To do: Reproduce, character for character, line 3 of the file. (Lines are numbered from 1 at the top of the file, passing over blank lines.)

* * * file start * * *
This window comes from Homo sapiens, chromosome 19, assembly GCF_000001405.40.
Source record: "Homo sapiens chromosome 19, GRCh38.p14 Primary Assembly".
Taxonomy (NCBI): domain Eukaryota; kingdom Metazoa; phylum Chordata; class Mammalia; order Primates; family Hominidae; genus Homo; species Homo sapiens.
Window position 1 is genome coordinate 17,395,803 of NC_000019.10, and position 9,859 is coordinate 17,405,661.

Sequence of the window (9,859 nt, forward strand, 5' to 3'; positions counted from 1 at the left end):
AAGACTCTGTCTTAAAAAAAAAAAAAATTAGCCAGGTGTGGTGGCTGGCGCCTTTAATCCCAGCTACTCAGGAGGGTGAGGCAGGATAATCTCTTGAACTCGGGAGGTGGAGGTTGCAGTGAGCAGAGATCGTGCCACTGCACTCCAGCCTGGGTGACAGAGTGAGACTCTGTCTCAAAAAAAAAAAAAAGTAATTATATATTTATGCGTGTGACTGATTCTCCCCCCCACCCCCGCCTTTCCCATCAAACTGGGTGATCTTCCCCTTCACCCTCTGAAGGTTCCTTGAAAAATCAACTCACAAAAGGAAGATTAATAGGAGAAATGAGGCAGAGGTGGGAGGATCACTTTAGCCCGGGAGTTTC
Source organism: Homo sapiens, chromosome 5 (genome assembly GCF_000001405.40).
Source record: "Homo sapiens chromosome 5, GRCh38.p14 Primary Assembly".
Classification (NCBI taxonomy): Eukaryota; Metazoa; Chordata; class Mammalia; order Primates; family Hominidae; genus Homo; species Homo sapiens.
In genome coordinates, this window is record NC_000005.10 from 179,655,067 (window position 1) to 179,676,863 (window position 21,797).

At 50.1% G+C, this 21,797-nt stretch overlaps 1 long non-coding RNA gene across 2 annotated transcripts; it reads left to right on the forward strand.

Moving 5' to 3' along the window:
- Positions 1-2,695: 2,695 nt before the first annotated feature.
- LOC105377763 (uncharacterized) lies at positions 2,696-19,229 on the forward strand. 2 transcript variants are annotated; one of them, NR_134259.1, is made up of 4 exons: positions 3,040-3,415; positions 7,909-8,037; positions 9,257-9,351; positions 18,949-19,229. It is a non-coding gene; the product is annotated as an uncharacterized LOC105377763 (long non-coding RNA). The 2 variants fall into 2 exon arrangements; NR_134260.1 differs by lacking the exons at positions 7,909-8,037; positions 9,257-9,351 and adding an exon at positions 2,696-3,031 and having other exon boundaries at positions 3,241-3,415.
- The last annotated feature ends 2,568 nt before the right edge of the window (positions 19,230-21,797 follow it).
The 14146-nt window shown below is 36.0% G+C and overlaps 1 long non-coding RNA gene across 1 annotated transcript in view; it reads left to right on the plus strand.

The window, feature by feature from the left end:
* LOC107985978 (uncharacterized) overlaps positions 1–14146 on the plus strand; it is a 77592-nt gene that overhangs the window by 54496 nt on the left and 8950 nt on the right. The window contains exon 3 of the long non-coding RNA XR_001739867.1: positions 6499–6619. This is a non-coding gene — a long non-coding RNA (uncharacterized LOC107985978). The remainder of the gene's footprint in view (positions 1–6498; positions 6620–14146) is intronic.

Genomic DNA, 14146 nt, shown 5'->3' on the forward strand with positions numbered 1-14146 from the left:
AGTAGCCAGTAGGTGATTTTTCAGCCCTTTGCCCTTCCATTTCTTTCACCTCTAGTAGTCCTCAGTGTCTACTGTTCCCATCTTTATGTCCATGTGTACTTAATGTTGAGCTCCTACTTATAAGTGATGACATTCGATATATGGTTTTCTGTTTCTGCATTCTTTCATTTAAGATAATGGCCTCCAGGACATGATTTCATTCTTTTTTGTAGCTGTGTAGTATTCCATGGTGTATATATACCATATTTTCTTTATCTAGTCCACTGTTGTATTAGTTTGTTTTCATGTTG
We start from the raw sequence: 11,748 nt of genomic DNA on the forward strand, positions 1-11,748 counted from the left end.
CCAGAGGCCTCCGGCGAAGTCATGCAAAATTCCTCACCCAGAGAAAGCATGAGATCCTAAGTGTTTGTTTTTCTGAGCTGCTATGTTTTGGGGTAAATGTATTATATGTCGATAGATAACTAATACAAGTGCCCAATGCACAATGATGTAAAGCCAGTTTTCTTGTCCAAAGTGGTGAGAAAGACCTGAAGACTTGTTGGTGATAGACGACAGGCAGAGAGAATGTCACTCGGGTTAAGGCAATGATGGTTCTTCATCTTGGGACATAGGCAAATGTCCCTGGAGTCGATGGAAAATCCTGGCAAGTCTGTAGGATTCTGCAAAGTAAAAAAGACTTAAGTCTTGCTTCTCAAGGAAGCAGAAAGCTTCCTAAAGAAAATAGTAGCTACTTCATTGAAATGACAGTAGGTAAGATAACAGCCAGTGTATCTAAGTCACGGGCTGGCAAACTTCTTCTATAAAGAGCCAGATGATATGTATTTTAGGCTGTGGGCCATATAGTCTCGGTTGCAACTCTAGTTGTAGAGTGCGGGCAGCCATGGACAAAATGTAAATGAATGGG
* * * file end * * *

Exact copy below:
Taxonomy (NCBI): domain Eukaryota; kingdom Metazoa; phylum Chordata; class Mammalia; order Primates; family Hominidae; genus Homo; species Homo sapiens.